Think ice hockey with the addition of tag. Or bobsledding with a side of hula-hooping.
This week, Washington Elementary School third-graders celebrated the opening of the Winter Olympics by creating and playing games of their own.
Here’s what they learned: When everybody is having fun, the scoring doesn’t matter.
Also, things don’t always work out like you expect.
The first game was based on ice hockey. When students made goals, they had to run over to a soft plastic dome called a blaster and step on it, shooting a ball at a target.
However, if a student from the other team was able to tag the first student, the first student lost the chance to earn extra points.
Confused? We were, but the kids were not. They got up and started to play immediately, the syncopated sounds of plastic hockey sticks cracking against each other drowning out any doubts about the rules.
Delaney King, 8, naturally took to the sport, deftly performing the quick-stop-and-reverse moves for which hockey players are known. She also held the hockey stick like an Olympian—as opposed to an enthusiastic third-grader.
It turns out she’s in gymnastics and plays summer hockey.
We can’t all be stars.
Brecken Combs, 9, one of the game’s inventors, watched the melee with a bemused expression.
“This isn’t how I imagined it,” Combs said to himself.
Combs and his fellow game designers—Brandon Saltz and Lexi Walker, both 9—wanted everybody to have a chance to play, so they created teams of four people.
But having four people on each team meant that each hockey/tag/blaster court had to be fairly small.
Combs and Saltz worried that somebody might get hurt. Players were getting too close to the goalies. With a larger court, they could create creases in front of each goal just like in regular ice hockey.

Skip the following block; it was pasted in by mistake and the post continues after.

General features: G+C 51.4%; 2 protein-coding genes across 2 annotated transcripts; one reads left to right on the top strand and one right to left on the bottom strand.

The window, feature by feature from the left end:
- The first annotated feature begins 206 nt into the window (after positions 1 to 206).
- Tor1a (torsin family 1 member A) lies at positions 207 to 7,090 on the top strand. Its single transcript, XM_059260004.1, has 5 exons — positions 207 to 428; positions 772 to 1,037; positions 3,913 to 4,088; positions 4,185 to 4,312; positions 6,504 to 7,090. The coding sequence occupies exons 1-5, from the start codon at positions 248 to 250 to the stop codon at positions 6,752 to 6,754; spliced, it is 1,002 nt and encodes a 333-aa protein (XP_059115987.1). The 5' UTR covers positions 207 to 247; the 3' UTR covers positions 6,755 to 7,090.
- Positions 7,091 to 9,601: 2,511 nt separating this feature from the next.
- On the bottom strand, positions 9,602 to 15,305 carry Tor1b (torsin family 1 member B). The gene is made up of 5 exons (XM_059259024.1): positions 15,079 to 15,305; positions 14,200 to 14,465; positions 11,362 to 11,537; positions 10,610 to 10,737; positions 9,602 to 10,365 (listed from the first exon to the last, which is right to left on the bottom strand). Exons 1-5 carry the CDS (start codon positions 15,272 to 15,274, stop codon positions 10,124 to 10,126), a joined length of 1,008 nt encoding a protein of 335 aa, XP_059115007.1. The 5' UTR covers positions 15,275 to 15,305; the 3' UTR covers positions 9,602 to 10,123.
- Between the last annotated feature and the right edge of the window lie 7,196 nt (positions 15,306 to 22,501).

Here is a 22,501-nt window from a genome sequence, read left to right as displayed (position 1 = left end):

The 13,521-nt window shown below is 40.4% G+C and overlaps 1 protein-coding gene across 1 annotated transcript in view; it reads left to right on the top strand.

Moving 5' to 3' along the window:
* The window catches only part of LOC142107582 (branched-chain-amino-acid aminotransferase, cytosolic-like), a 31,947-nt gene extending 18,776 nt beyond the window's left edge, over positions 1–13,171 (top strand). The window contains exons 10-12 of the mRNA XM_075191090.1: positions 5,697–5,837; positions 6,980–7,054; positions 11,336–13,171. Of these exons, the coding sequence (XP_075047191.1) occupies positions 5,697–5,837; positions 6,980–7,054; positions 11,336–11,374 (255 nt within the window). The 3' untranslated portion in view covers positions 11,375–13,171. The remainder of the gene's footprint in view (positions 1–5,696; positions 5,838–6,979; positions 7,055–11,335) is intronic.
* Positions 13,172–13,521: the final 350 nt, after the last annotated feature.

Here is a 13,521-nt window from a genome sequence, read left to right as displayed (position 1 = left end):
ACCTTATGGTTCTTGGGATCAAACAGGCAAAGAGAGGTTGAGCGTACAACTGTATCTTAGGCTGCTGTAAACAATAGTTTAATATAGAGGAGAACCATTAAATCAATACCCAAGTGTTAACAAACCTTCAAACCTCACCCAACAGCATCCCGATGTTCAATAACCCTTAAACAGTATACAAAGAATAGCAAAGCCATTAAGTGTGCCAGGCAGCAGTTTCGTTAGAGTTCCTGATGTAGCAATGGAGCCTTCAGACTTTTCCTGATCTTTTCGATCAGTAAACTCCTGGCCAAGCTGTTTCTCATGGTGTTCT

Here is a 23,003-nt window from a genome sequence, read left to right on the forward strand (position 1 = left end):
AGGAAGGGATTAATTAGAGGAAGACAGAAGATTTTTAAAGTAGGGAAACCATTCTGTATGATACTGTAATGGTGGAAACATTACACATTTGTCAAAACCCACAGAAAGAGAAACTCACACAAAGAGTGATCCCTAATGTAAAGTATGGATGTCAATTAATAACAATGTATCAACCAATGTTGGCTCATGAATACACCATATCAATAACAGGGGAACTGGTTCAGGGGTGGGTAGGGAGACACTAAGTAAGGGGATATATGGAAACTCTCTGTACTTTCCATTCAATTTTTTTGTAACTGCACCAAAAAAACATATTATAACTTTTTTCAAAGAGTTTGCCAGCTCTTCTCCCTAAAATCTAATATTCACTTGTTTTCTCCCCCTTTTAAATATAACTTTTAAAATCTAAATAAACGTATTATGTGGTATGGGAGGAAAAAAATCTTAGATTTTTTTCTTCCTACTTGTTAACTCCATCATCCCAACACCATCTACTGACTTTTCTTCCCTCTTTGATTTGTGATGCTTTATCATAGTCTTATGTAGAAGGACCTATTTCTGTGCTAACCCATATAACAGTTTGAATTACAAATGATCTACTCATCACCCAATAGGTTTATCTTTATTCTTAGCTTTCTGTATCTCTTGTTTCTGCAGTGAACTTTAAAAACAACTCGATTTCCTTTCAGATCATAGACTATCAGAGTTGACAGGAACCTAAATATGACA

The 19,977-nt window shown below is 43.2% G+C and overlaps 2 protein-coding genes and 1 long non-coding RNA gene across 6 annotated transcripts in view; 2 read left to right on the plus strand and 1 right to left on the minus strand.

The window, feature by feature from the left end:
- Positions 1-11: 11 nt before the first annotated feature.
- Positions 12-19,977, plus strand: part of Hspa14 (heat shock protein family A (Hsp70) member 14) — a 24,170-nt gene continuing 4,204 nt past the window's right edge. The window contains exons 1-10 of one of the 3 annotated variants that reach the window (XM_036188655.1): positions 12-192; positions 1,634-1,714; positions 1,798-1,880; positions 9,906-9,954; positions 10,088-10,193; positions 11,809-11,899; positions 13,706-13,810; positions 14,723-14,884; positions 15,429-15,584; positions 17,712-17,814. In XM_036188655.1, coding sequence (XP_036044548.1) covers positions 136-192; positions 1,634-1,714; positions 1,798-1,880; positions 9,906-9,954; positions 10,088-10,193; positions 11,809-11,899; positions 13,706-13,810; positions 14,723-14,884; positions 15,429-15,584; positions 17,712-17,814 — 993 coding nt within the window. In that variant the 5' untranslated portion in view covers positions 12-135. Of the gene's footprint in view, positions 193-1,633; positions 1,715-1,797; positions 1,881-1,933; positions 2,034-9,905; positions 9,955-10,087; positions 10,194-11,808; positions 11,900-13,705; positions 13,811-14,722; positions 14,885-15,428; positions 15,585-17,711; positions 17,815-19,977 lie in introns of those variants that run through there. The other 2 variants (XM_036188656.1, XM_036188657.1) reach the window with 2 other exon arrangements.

But nobody got hurt—no blood, no foul—and they could always make changes. Baseball wasn’t created in a day, either.
The next game had elements of bobsledding—sort of.
Students started by rolling across the gym floor on a scooter, which is like a four-wheeled sled. With a running start, a scooter will carry a grown woman across the gym.
The kids launched themselves via scooter to a jump rope in the center of a hula hoop. They then jumped 10 times, hula-hooped for five seconds, stepped up and down on hard foam blocks and then returned to the start.
Points were awarded for the fastest time.
Once the kids got started, they ran through the course over and over again, and nobody kept track of the score.
It was a big hit.
“It gets your heart pumping, and you use your muscles,” Issac Tearman, 8, said during feedback time.
Hailey Williamson, 8, liked it because “you got to do a lot of stuff.”
All that fun couldn’t happen without a equal dose of learning. Modern educational standards require every activity to be infused with academic rigor. A kid can’t launch a spitball without considering that force equals mass times acceleration.
Before they could have fun, students had to research and write about the different countries and sports involved in the Winter Olympics. The library media specialist created marble ramps to help them through the basic physics concepts of motion and momentum.
Physical education teacher Sherry Hintz was at the center of game creation.
Again, modern educational standards being what they are, she had to talk about the benefits of such an exercise, such as working together as a team, learning to accept feedback and empowering learning choices.
Hintz also participated in games when an extra player was needed and—this should be kept secret—she looked like she was having a lot of fun.